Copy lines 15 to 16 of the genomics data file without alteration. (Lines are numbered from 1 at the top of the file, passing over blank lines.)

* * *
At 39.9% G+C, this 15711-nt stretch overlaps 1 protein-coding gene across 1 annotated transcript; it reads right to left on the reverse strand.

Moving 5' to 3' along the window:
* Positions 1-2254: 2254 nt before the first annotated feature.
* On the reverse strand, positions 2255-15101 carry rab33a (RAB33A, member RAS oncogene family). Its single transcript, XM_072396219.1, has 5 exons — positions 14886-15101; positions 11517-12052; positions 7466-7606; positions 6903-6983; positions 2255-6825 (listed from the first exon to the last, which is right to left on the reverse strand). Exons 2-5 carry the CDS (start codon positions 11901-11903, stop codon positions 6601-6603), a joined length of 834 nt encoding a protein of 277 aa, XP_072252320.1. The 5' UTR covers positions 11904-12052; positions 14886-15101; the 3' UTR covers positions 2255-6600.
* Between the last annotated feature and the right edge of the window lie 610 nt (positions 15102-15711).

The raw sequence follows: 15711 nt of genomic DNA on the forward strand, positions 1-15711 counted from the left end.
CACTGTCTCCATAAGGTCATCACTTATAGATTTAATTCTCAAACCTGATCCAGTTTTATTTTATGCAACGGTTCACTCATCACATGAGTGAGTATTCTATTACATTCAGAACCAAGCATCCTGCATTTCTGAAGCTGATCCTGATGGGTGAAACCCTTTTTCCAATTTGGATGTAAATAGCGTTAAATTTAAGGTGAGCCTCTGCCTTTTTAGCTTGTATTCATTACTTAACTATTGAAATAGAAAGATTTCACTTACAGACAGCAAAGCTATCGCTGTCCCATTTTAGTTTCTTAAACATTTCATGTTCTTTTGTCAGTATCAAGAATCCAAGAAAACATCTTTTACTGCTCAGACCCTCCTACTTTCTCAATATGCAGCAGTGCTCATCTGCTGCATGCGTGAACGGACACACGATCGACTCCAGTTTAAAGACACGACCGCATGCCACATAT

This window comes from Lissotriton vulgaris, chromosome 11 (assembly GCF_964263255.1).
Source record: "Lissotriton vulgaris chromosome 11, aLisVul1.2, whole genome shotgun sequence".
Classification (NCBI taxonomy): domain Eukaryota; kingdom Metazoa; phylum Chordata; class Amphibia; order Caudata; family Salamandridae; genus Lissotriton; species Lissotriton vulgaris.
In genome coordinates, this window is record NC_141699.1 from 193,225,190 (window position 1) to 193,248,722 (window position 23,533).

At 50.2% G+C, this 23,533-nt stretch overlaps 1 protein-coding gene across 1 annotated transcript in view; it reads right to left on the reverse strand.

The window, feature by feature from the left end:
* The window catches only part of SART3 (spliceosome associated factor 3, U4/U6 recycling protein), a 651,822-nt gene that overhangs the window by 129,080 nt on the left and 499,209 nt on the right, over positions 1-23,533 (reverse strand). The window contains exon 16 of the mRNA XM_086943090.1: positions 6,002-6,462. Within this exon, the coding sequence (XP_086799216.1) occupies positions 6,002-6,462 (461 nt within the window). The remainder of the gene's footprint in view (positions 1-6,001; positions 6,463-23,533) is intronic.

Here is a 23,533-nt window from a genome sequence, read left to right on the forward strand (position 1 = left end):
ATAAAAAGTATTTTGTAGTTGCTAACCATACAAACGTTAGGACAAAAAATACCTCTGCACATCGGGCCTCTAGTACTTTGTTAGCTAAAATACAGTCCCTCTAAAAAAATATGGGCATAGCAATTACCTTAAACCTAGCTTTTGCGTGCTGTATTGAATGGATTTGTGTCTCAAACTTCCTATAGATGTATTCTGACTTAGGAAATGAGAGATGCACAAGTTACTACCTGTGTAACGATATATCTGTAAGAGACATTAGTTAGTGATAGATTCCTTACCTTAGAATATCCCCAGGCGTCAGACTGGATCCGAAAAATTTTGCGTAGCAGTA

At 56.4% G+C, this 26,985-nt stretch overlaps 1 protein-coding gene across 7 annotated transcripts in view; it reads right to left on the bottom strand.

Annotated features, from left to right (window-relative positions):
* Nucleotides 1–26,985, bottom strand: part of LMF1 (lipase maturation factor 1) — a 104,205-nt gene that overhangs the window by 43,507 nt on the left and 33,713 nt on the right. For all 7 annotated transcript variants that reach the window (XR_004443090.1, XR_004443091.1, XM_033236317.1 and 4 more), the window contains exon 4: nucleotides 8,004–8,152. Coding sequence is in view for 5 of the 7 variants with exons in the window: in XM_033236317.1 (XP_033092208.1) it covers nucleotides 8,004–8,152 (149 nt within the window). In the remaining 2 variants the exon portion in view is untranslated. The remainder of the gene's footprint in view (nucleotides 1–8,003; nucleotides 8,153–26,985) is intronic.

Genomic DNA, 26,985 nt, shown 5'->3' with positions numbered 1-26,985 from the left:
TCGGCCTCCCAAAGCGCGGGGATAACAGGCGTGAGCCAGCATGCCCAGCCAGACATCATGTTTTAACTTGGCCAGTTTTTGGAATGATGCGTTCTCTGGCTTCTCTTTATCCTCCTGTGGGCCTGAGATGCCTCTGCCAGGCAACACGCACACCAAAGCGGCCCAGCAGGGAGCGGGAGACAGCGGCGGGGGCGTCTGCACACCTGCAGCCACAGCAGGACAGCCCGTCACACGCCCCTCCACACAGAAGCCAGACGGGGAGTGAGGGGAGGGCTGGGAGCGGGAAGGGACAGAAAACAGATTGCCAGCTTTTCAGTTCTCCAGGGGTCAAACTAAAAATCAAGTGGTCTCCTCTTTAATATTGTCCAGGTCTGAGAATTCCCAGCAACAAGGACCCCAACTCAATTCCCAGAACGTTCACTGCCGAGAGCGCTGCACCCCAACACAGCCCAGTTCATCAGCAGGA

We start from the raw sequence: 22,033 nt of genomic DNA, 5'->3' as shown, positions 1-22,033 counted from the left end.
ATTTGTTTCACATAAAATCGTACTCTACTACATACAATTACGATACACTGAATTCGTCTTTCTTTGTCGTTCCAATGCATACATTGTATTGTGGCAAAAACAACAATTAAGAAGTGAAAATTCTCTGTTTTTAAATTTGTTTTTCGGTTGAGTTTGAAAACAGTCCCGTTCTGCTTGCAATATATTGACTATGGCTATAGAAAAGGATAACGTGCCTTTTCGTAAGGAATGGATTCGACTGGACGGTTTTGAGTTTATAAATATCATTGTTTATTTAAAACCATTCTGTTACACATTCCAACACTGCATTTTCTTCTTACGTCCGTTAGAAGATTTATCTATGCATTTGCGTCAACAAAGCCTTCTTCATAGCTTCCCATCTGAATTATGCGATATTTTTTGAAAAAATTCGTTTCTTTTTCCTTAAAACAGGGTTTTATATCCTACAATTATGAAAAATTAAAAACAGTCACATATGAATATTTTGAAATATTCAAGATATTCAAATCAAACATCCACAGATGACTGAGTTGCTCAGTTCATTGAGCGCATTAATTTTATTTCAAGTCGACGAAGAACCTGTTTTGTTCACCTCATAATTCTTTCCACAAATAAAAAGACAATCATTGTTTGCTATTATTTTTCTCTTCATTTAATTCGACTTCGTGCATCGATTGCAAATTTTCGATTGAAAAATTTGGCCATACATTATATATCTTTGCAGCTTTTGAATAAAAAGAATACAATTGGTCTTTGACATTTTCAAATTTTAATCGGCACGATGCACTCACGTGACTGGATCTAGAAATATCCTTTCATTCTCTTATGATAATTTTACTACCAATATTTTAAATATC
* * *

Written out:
Here is a 23,533-nt window from a genome sequence, read left to right on the forward strand (position 1 = left end):
ATAAAAAGTATTTTGTAGTTGCTAACCATACAAACGTTAGGACAAAAAATACCTCTGCACATCGGGCCTCTAGTACTTTGTTAGCTAAAATACAGTCCCTCTAAAAAAATATGGGCATAGCAATTACCTTAAACCTAGCTTTTGCGTGCTGTATTGAATGGATTTGTGTCTCAAACTTCCTATAGATGTATTCTGACTTAGGAAATGAGAGATGCACAAGTTACTACCTGTGTAACGATATATCTGTAAGAGACATTAGTTAGTGATAGATTCCTTACCTTAGAATATCCCCAGGCGTCAGACTGGATCCGAAAAATTTTGCGTAGCAGTA